-MONTHLY FILM & TV REVIEW-
cast: Olga Kurylenko, Yvan Attal, Clovis Cornillac, Pierre Richard, and Simon Abkarian
director: Eric Barbier
117 minutes (15) 2006
widescreen ratio 2.35:1
Metrodome DVD Region 2 retail
[released 3 March]
reviewed by Barbara Davies
Vincent Mandel (Yvan Attal) has a rich and beautiful wife, two loving kids, a luxurious home,
and a sexy job as a fashion photographer. He's also messed it all up, though we're never told
exactly how. So when The Serpent opens, he's in the middle of an antagonistic custody
battle, and his German wife Hélène (Minna Haapkyla) is planning to return to
Munich, taking the kids with her.
If Vincent thought his life sucked already, he's about to learn better. Joseph Plender (Clovis
Cornillac), ruthless ex-foreign legionnaire turned crooked private eye, and proud owner of a
serpent tattoo, is about to smash Vincent's comfortable life to smithereens. The two men were
in the same class at school, but weren't exactly friends. When they were 13, Vincent was partly
responsible for a traumatic event that ruined Plender's life. Now Plender's back, enraged by a
recent and very personal loss, and the beautiful, pouting Sofia Kipiani (Olga Kurylenko) is
going to help him get his revenge.
Blackmail escalates into something much more terrifying as, in the grand tradition of noir,
everything Vincent does to extract himself from his enemy's grip only makes matters worse.
Soon Vincent's only ally, lawyer Sam Koskas (Simon Abkarian) is dead, and an increasingly
desperate Vincent is on the run from the police. Only a fellow victim of Plender's, deaf
real-estate lawyer Cendras (Pierre Richard), can help Vincent clear his name, but the timid
Cendras doesn't want to get involved. Meanwhile a Machiavellian Plender is worming his way
into the affections of Vincent's vulnerable and totally unsuspecting family...
Eric Barbier adapted this French revenge thriller from Ted (Get Carter) Lewis' novel
Plender but re-jigged the plot and characters, cut the flashbacks, and relocated it from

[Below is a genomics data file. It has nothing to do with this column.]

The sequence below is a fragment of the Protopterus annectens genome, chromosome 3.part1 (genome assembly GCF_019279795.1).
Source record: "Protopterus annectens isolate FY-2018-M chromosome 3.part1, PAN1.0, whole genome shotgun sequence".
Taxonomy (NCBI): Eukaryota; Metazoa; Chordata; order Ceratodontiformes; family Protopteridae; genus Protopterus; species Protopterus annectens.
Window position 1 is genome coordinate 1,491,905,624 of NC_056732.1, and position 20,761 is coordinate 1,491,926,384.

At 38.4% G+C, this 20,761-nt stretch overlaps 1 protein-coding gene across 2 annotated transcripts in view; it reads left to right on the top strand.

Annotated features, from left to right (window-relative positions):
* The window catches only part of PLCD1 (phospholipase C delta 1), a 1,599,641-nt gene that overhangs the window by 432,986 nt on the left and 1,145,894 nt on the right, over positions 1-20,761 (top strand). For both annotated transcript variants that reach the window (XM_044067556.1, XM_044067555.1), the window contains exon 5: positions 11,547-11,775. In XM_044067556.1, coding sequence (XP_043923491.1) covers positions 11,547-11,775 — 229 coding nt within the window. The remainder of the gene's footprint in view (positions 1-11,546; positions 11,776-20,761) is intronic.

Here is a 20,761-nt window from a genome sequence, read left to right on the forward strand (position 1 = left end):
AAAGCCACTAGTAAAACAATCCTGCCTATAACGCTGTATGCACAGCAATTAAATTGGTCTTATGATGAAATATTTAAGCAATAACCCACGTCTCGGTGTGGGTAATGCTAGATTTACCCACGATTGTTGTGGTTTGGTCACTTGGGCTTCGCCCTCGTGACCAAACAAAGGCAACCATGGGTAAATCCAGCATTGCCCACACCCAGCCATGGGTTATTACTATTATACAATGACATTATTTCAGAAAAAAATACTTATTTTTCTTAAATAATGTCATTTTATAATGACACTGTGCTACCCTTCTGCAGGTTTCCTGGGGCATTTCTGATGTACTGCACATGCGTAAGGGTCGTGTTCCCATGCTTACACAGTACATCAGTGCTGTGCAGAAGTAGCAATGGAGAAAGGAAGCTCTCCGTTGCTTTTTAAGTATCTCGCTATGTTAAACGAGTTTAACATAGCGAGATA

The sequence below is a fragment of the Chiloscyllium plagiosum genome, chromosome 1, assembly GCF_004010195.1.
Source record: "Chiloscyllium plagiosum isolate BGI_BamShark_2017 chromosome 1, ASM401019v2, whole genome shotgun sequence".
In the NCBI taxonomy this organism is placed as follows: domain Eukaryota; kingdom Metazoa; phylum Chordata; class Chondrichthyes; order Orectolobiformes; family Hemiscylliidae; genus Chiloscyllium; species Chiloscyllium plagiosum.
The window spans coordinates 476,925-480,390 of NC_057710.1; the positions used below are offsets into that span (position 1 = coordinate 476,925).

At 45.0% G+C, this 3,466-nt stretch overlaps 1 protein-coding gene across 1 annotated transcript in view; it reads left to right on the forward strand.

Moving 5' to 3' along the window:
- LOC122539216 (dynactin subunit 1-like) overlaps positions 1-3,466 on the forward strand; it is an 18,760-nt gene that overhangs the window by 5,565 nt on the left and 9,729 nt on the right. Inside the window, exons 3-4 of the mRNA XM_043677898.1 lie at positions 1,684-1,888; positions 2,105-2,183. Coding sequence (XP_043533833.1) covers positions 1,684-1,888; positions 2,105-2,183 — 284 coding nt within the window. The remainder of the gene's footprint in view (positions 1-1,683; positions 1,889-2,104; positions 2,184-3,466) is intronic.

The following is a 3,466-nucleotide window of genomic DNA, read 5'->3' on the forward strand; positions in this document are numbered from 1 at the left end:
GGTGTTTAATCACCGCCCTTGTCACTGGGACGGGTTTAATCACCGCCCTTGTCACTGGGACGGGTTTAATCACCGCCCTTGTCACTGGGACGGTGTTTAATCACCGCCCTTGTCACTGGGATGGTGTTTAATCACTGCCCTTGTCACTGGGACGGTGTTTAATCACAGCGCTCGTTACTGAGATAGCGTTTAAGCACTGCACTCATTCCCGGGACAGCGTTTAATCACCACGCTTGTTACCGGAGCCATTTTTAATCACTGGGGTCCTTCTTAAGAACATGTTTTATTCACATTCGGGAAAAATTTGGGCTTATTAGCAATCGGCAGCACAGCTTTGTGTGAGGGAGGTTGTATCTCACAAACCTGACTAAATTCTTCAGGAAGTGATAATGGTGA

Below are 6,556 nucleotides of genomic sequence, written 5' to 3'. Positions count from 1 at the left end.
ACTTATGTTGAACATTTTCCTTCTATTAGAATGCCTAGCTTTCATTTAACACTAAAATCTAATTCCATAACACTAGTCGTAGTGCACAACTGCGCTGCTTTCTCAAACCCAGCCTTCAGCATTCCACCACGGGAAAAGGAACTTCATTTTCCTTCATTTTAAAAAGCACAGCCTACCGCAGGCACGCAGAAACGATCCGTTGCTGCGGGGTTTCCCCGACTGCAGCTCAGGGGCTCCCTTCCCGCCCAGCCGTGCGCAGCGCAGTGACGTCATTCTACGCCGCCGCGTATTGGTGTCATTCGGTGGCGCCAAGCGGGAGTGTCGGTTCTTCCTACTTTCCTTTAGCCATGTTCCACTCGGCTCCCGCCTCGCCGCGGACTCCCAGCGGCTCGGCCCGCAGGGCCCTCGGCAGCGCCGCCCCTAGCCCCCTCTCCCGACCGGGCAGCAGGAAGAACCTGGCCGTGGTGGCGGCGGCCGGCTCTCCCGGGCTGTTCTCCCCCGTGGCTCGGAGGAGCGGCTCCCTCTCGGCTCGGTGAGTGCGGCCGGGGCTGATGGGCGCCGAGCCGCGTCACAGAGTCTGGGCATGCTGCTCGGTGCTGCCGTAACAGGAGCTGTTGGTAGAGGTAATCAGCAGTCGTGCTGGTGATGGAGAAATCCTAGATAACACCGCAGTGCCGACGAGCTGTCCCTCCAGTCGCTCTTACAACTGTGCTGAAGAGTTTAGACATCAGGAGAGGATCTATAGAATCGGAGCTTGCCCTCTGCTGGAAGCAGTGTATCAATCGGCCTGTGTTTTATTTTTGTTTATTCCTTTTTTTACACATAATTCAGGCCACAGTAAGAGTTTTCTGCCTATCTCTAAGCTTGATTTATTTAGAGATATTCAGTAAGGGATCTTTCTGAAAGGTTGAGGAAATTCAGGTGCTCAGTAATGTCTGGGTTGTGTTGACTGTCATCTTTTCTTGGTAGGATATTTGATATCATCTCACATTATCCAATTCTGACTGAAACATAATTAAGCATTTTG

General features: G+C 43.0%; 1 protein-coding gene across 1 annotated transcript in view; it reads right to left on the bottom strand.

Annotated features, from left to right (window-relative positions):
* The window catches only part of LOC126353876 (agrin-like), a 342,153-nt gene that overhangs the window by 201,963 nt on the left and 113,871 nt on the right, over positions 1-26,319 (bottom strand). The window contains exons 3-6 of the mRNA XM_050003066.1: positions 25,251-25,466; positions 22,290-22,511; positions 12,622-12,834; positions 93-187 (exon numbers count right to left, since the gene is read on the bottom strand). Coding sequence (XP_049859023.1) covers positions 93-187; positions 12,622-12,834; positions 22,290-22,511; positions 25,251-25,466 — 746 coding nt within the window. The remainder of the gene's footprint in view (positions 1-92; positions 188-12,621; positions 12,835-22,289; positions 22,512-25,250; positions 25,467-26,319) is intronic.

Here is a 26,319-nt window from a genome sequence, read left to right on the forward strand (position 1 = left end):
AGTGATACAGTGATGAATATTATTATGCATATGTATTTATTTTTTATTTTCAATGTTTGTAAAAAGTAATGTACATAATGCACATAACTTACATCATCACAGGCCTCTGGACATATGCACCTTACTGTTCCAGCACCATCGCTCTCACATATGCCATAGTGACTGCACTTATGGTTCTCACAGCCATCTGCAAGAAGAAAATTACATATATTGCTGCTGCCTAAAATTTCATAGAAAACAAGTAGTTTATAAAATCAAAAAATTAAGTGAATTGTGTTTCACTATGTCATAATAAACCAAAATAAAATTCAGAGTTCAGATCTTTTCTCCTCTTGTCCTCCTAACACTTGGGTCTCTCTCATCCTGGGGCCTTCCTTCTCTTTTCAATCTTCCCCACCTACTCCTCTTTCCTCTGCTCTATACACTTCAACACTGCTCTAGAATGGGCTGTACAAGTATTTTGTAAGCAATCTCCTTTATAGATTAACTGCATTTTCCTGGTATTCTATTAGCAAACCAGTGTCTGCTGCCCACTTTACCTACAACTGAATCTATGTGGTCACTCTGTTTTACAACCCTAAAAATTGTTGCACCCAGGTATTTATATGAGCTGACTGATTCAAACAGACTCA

England to France. It's essentially a two-hander, with Attal (Munich, The Interpreter)
and Cornillac (Close-Up) sharing equal billing and screen-time as protagonist and antagonist.
Unfortunately, early scenes involving a pet songbird, meant, presumably, to humorously establish
Vincent as a loving and put upon family man, misfire and fail to engage audience sympathy, making
it hard to care about what happens to him later.
It doesn't help that for the first two thirds of the film the protagonist is largely passive -
even Attal, when interviewed, describes his character as "a middle-class coward."
Fortunately, Cornillac's leather-clad presence and air of brooding menace keep up the interest
level until Vincent's worm turns at last. And for the film's final third, Barbier ratchets up
the suspense and action satisfyingly as Vincent finds a chink in Plender's armour and starts
to fight back.
An international cast provides solid support for the two French leads. Abkarian
Royale) brings authority and an expensive coat to the role of Vincent's divorce
lawyer. Richard, a veteran of farce, apparently, brings to life the sketchy role of a timid,
elderly philanderer with a dicky heart - though why do heart problem sufferers always have
to drop their pills at the vital moment? Finnish Haapkyla, here playing a German, provides
a fragile, upmarket, cool contrast to the darker, slightly sluttish, but always-luminous
Ukrainian Kurylenko (Hitman), who may only be on screen for half an hour but makes
every moment count. Given that Kurylenko has now been announced as the Bond girl in 'Quantum
Of Solace', The Serpent's promoters are understandably trumpeting her presence.
DVD extras: American English subtitles are provided, plus the option to choose surround sound.
A 26-minute Making Of The Serpent documentary explores with the cast and crew the characters
and plot, locations and set d�cor, stunts and fights, the music score, and the process of filming.
For 16 minutes, director Eric Barbier answers questions about his career, the popularity of French
thrillers worldwide, his casting choices, and whether he would like to work in the United States.
By contrast, producer Eric Jehelmann is only allowed five minutes to talk about his involvement in
The Serpent, French thrillers, and targeting a French audience. Finally, in her seven-minute
interview, Olga Kurylenko talks in English (the only interviewee to do so), about, among other things:
her character Sofia, fellow members of the cast, and whether she found it hard wearing nothing but a
length of rope. A 90-second theatrical trailer is also included.